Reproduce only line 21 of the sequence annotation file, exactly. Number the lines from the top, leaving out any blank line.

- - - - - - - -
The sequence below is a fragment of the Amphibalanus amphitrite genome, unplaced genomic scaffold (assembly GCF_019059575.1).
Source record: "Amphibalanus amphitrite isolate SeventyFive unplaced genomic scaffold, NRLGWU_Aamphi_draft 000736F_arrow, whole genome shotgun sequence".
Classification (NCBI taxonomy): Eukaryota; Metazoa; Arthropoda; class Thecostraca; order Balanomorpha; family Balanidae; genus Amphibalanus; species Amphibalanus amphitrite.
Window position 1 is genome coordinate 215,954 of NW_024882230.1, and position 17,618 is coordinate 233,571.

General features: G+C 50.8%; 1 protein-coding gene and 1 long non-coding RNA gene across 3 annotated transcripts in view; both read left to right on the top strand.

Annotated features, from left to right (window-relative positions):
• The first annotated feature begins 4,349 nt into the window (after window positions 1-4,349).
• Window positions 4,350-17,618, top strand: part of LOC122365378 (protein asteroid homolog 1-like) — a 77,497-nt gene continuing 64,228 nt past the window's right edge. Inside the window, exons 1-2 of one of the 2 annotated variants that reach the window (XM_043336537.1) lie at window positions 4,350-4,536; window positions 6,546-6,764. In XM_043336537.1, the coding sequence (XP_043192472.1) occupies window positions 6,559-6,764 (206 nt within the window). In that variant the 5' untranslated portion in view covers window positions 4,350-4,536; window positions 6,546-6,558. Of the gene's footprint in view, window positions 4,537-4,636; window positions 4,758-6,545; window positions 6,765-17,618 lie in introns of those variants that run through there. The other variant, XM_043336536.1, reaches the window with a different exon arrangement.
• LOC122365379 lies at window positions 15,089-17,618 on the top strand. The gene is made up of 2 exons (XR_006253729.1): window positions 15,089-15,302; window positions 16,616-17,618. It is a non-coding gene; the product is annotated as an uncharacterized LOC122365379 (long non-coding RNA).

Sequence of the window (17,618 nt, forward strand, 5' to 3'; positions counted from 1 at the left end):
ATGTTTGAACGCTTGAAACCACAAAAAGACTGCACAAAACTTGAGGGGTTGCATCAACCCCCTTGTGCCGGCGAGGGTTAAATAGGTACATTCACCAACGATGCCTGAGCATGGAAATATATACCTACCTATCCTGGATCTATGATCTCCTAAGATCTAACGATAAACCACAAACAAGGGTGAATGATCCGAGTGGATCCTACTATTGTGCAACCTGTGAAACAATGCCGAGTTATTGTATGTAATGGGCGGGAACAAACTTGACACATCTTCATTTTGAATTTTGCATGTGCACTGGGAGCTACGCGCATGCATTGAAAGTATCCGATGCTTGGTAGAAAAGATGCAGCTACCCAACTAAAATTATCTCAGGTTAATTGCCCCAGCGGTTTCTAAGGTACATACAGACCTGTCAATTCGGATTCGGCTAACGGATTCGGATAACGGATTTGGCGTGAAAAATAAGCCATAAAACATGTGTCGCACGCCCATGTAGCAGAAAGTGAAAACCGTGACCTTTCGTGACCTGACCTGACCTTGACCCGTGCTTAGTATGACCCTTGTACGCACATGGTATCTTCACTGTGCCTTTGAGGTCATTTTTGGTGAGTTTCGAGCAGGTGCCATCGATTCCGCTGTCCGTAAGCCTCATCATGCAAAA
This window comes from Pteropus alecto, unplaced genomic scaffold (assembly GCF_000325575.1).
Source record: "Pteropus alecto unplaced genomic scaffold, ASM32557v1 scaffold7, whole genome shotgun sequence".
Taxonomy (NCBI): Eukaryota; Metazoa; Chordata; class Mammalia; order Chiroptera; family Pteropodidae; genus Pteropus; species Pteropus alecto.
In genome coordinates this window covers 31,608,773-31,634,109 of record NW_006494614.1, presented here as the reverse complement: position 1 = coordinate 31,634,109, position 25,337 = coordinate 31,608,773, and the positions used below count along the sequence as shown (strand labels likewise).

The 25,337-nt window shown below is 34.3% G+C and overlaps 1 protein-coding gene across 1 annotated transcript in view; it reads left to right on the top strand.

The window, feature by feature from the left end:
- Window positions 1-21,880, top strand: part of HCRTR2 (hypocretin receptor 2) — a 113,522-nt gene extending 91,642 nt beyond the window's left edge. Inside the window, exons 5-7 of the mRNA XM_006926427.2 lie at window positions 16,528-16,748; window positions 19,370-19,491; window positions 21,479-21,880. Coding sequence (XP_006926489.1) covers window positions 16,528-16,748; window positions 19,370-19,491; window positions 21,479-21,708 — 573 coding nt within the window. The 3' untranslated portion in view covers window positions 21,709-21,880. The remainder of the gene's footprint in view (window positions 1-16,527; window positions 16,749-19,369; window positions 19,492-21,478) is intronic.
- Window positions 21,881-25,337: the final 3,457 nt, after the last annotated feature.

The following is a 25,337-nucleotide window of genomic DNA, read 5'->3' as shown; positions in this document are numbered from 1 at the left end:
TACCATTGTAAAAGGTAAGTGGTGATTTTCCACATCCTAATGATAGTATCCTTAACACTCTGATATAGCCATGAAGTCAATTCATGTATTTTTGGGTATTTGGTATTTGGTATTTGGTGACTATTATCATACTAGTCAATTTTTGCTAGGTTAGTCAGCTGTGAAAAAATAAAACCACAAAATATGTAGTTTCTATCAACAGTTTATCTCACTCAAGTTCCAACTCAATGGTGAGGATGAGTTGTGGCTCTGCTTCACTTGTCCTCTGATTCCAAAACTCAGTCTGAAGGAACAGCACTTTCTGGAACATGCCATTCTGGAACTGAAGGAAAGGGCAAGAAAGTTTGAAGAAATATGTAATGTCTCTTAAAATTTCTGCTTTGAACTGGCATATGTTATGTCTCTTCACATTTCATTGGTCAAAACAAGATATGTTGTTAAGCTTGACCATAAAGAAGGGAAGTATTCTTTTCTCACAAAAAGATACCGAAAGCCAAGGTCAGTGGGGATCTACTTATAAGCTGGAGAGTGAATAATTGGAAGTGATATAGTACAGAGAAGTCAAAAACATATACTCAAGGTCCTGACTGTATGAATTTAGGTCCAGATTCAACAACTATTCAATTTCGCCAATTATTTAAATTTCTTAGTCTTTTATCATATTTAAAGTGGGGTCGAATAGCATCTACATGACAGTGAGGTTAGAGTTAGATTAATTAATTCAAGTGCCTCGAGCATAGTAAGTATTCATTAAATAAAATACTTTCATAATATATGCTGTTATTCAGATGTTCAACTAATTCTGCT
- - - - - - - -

TACCATTGTAAAAGGTAAGTGGTGATTTTCCACATCCTAATGATAGTATCCTTAACACTCTGATATAGCCATGAAGTCAATTCATGTATTTTTGGGTATTTGGTATTTGGTATTTGGTGACTATTATCATACTAGTCAATTTTTGCTAGGTTAGTCAGCTGTGAAAAAATAAAACCACAAAATATGTAGTTTCTATCAACAGTTTATCTCACTCAAGTTCCAACTCAATGGTGAGGATGAGTTGTGGCTCTGCTTCACTTGTCCTCTGATTCCAAAACTCAGTCTGAAGGAACAGCACTTTCTGGAACATGCCATTCTGGAACTGAAGGAAAGGGCAAGAAAGTTTGAAGAAATATGTAATGTCTCTTAAAATTTCTGCTTTGAACTGGCATATGTTATGTCTCTTCACATTTCATTGGTCAAAACAAGATATGTTGTTAAGCTTGACCATAAAGAAGGGAAGTATTCTTTTCTCACAAAAAGATACCGAAAGCCAAGGTCAGTGGGGATCTACTTATAAGCTGGAGAGTGAATAATTGGAAGTGATATAGTACAGAGAAGTCAAAAACATATACTCAAGGTCCTGACTGTATGAATTTAGGTCCAGATTCAACAACTATTCAATTTCGCCAATTATTTAAATTTCTTAGTCTTTTATCATATTTAAAGTGGGGTCGAATAGCATCTACATGACAGTGAGGTTAGAGTTAGATTAATTAATTCAAGTGCCTCGAGCATAGTAAGTATTCATTAAATAAAATACTTTCATAATATATGCTGTTATTCAGATGTTCAACTAATTCTGCT